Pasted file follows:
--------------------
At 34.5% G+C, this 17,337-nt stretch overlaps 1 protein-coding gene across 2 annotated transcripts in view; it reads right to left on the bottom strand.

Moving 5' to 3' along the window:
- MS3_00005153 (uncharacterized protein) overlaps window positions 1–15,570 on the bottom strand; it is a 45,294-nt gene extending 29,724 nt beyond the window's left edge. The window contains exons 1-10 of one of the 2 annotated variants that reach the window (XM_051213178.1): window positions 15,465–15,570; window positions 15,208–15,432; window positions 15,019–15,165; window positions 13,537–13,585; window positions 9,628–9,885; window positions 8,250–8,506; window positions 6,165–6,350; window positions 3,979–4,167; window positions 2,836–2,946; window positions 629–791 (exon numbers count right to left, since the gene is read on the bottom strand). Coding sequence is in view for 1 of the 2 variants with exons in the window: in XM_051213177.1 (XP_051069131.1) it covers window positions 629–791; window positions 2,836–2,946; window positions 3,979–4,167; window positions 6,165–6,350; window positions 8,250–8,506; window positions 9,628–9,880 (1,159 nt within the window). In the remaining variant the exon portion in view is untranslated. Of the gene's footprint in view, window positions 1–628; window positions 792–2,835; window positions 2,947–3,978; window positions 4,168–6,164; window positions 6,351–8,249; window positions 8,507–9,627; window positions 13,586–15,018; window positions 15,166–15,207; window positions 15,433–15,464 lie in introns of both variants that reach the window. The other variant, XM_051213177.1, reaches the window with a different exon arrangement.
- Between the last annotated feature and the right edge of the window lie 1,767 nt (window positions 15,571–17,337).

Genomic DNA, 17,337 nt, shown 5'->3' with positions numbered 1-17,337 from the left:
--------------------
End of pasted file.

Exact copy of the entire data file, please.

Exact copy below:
At 34.5% G+C, this 17,337-nt stretch overlaps 1 protein-coding gene across 2 annotated transcripts in view; it reads right to left on the bottom strand.

Moving 5' to 3' along the window:
- MS3_00005153 (uncharacterized protein) overlaps window positions 1–15,570 on the bottom strand; it is a 45,294-nt gene extending 29,724 nt beyond the window's left edge. The window contains exons 1-10 of one of the 2 annotated variants that reach the window (XM_051213178.1): window positions 15,465–15,570; window positions 15,208–15,432; window positions 15,019–15,165; window positions 13,537–13,585; window positions 9,628–9,885; window positions 8,250–8,506; window positions 6,165–6,350; window positions 3,979–4,167; window positions 2,836–2,946; window positions 629–791 (exon numbers count right to left, since the gene is read on the bottom strand). Coding sequence is in view for 1 of the 2 variants with exons in the window: in XM_051213177.1 (XP_051069131.1) it covers window positions 629–791; window positions 2,836–2,946; window positions 3,979–4,167; window positions 6,165–6,350; window positions 8,250–8,506; window positions 9,628–9,880 (1,159 nt within the window). In the remaining variant the exon portion in view is untranslated. Of the gene's footprint in view, window positions 1–628; window positions 792–2,835; window positions 2,947–3,978; window positions 4,168–6,164; window positions 6,351–8,249; window positions 8,507–9,627; window positions 13,586–15,018; window positions 15,166–15,207; window positions 15,433–15,464 lie in introns of both variants that reach the window. The other variant, XM_051213177.1, reaches the window with a different exon arrangement.
- Between the last annotated feature and the right edge of the window lie 1,767 nt (window positions 15,571–17,337).

Genomic DNA, 17,337 nt, shown 5'->3' with positions numbered 1-17,337 from the left: